The Sewanee Conglomerate
Named for the uppermost rock formation in Sewanee's corner of the Cumberland Plateau, the Sewanee Conglomerate is the magazine's blog. Check here for short pieces about books and current events written by SR staff and guest contributors.
I’ve always favored open stanzas that allow their open-endedness to resonate with a meaning that remains unstated, but understood. Yes, the resonances may be misleading, out of context; how, then, to make them meaningfully misleading?
Second stanzas are often the place where the consequences of a poem’s formal decisions become apparent to the reader (and the writer). What has begun in glad impromptu stiffens into law, and a self-aware poem has to reckon with that.
Managing Editor Eric Smith spoke to Will Schutt about Italian-Swiss poet Fabio Pusterla, whose poems, translated by Schutt, appeared in our Spring 2019 issue. Schutt, author of the 2012 Yale Series of Younger Poets award-winning collection Westerly, discusses Pusterla’s poetic lineage, ambulation in poetry, and the effect of translation on his own work.
Once Miriam Toews—a Canadian novelist raised in the small Mennonite town of Steinbach, Manitoba—heard that in an ultraconservative Mennonite colony in Bolivia, women and girls as young as three were being brutally violated in their own homes, waking with little to no memory of what had happened, she couldn’t shake the story.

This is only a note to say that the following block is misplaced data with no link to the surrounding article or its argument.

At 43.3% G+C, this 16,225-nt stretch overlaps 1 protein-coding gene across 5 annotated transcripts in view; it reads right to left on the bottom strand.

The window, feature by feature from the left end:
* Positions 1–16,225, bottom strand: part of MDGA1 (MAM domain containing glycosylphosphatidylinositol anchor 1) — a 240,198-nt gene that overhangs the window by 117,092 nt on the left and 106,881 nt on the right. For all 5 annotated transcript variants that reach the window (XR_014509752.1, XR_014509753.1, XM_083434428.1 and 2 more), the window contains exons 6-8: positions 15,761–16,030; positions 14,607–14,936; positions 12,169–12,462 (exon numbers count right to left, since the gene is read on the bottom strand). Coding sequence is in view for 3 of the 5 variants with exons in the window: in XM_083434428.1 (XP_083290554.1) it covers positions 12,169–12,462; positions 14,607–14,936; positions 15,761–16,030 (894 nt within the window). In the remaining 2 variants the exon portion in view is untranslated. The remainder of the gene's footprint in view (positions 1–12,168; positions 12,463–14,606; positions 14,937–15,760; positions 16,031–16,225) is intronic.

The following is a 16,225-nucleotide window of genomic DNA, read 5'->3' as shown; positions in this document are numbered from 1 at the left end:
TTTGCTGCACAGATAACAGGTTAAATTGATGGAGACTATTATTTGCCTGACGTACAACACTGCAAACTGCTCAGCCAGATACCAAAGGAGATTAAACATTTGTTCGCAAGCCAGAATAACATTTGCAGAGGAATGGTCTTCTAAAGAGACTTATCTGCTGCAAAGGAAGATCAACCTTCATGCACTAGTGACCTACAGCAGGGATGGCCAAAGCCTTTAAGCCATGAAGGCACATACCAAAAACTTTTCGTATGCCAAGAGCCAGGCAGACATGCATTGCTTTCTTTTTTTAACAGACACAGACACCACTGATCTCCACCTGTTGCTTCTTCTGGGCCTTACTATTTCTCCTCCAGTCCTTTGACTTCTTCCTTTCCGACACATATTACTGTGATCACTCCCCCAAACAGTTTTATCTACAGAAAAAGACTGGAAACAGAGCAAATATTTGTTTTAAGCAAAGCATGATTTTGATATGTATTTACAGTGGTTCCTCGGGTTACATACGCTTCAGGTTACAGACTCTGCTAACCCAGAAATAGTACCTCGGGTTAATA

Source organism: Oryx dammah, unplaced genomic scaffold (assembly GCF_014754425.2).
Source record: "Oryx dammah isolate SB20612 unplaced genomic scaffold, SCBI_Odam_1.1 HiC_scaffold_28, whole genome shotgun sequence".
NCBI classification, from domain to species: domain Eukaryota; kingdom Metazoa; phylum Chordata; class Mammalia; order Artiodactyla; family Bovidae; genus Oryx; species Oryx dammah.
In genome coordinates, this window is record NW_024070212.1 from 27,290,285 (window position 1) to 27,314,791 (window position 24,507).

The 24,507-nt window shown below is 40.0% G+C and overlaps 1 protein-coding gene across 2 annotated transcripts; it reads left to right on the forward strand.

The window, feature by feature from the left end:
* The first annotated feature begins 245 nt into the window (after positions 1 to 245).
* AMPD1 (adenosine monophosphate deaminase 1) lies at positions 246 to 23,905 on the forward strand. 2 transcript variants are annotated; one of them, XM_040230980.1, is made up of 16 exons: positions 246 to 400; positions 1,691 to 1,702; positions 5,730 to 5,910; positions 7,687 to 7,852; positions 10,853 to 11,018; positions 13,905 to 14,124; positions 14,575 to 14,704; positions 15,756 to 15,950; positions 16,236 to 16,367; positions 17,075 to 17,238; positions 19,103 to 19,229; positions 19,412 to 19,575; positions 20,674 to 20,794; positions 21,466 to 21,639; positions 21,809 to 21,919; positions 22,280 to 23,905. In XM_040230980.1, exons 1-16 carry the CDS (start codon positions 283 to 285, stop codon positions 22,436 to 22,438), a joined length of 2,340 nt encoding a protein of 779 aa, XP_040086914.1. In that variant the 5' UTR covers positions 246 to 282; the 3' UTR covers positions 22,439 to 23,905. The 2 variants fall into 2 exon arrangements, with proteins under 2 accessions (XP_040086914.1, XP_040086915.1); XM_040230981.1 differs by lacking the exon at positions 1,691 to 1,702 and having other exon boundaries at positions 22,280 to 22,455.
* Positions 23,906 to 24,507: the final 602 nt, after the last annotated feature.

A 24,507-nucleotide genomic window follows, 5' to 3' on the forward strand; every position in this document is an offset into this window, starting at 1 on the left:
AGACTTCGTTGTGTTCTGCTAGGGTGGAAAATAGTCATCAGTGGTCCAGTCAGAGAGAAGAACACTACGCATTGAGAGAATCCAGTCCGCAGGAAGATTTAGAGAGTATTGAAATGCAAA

I am convinced that the magic of AWP is the persistent and necessary reminder that there are so many of us, and so many others writing and reading; the most unexpected and fun literary conversations—spanning in subject from Homer to Patricia Pollaco’s and Allen Say’s children’s books—I had were with my Uber drivers.
I love literary magazines and journals. I love the variety, the diversity, and the doors that have opened because of technology. To me, literary journals are the grass roots of publishing, and the Submittable system has helped make the life of literary journals more viable.
Our staff is gearing up to trek from Tennessee to Portland, Oregon next week for the annual Association of Writers and Writing Programs' Conference and Bookfair. AWP is our chance to catch up with contributors and friends, sometimes meeting for the first time writers whose work we have published. We'd love it if you came and said hello at Booth T7028.
The Spring 2019 issue of the Sewanee Review publishes online on March 18, and the print version will begin arriving in mailboxes later that same week. The issue took shape nearly a year ago.
If you see the sonnet’s architecture underneath my poem, then that architecture, its foundation, is what makes the poem possible. The architecture inaugurates something to speak. How could I possibly want to dismantle that?